AB - There is considerable scientific interest in understanding how cell assemblies—the long-presumed computational motif—are organized so that the brain can generate intelligent cognition and flexible behavior. The Theory of Connectivity proposes that the origin of intelligence is rooted in a power-of-two-based permutation logic (N = 2i –1),producing specific-to-general cell-assembly architecture capable of generating specific perceptions and memories,as well as generalized knowledge and flexible actions. We show that this power-of-two-based permutation logic is widely used in cortical and subcortical circuits across animal species and is conserved for the processing of a variety of cognitive modalities including appetitive,emotional and social information. However,modulatory neurons,such as dopaminergic (DA) neurons,use a simpler logic despite their distinct subtypes. Interestingly,this specific-to-general permutation logic remained largely intact although NMDA receptors—the synaptic switch for learning and memory—were deleted throughout adulthood,suggesting that the logic is developmentally pre-configured. Moreover,this computational logic is implemented in the cortex via combining a random-connectivity strategy in superficial layers 2/3 with nonrandom organizations in deep layers 5/6. This randomness of layers 2/3 cliques—which preferentially encode specific and low-combinatorial features and project inter-cortically—is ideal for maximizing cross-modality novel pattern-extraction,pattern-discrimination and pattern-categorization using sparse code,consequently explaining why it requires hippocampal offline-consolidation. In contrast,the nonrandomness in layers 5/6—which consists of few specific cliques but a higher portion of more general cliques projecting mostly to subcortical systems—is ideal for feedback-control of motivation,emotion,consciousness and behaviors. These observations suggest that the brain’s basic computational algorithm is indeed organized by the power-of-two-based permutation logic. This simple mathematical logic can account for brain computation across the entire evolutionary spectrum,ranging from the simplest neural networks to the most complex.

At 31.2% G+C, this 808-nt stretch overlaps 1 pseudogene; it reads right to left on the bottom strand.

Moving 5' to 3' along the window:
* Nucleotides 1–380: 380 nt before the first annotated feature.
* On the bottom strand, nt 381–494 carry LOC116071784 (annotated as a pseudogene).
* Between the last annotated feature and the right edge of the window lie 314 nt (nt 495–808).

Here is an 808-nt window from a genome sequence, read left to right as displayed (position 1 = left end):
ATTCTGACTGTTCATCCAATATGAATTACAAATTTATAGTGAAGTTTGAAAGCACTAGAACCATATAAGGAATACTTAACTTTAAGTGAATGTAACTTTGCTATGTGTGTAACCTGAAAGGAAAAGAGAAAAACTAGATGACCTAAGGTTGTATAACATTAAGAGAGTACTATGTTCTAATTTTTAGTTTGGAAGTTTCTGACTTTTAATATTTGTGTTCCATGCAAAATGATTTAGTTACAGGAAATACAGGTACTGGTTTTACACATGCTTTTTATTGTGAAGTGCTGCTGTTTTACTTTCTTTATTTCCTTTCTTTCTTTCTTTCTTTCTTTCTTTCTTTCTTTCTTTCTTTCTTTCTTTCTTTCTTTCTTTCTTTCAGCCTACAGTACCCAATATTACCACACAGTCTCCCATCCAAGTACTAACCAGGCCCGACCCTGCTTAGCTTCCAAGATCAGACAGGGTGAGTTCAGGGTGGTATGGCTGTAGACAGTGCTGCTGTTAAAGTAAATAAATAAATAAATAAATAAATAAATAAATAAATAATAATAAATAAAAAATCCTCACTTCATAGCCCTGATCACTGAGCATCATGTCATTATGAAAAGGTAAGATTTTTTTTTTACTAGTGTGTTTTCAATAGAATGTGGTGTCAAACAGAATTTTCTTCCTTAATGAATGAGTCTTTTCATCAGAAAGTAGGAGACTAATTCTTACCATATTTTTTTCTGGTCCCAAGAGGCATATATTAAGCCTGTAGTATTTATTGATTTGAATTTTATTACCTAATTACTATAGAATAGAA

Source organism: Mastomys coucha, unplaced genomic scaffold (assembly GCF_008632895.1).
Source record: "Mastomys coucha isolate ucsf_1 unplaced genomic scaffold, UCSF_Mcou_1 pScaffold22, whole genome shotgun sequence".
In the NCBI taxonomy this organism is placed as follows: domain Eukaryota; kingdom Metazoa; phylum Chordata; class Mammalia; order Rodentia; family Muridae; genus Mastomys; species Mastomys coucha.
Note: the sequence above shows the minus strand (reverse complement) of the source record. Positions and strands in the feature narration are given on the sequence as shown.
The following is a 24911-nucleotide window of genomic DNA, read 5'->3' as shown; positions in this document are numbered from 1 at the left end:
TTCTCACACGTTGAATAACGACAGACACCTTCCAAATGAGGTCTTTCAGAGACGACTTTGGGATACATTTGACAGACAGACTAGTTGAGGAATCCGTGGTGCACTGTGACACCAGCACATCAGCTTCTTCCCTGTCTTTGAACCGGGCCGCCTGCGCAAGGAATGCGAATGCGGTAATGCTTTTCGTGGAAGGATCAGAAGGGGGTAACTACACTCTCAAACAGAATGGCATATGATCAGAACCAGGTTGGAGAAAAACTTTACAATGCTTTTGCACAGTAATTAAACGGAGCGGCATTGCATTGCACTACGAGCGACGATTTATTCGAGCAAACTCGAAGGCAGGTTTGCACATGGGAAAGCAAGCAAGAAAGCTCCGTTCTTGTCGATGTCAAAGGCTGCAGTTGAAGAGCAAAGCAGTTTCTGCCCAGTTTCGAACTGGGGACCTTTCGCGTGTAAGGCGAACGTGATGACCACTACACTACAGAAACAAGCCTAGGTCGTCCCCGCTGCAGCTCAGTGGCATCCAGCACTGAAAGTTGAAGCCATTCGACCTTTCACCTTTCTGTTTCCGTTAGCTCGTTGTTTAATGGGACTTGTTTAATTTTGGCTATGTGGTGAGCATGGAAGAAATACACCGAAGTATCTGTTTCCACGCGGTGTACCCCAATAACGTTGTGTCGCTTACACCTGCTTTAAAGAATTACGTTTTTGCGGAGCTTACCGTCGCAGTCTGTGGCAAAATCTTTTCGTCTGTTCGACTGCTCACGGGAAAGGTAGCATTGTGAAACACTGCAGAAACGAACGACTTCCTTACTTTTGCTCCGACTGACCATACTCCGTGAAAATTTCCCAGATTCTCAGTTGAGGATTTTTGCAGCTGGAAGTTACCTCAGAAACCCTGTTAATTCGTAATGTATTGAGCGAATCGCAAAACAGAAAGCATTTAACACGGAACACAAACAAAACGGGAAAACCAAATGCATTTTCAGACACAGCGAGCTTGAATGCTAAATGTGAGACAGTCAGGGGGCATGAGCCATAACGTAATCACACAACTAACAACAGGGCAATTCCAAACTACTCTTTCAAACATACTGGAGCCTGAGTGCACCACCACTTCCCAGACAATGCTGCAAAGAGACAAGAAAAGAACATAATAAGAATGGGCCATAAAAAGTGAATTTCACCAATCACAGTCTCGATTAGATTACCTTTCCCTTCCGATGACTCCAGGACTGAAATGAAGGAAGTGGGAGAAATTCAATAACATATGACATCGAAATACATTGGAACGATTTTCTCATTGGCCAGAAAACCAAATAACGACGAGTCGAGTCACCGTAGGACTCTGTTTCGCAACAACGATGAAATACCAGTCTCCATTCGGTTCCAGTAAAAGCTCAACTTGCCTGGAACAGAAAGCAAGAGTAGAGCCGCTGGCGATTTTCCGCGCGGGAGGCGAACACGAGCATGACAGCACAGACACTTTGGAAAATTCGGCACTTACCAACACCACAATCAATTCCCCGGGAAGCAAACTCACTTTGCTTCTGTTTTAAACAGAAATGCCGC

KW - Appetitive behavior

KW - Cell assembly

KW - Computational algorithms

KW - Computational logic

KW - Cortex

KW - NMDA receptor

KW - Social behavior

KW - Wiring logic

UR - http://www.scopus.com/inward/record.url?scp=84996486164&partnerID=8YFLogxK

UR - http://www.scopus.com/inward/citedby.url?scp=84996486164&partnerID=8YFLogxK

U2 - 10.3389/fnsys.2016.00095

DO - 10.3389/fnsys.2016.00095

M3 - Article

AN - SCOPUS:84996486164

VL - 10

JO - Frontiers in Systems Neuroscience

JF - Frontiers in Systems Neuroscience

SN - 1662-5137

IS - NOV

M1 - 95

ER -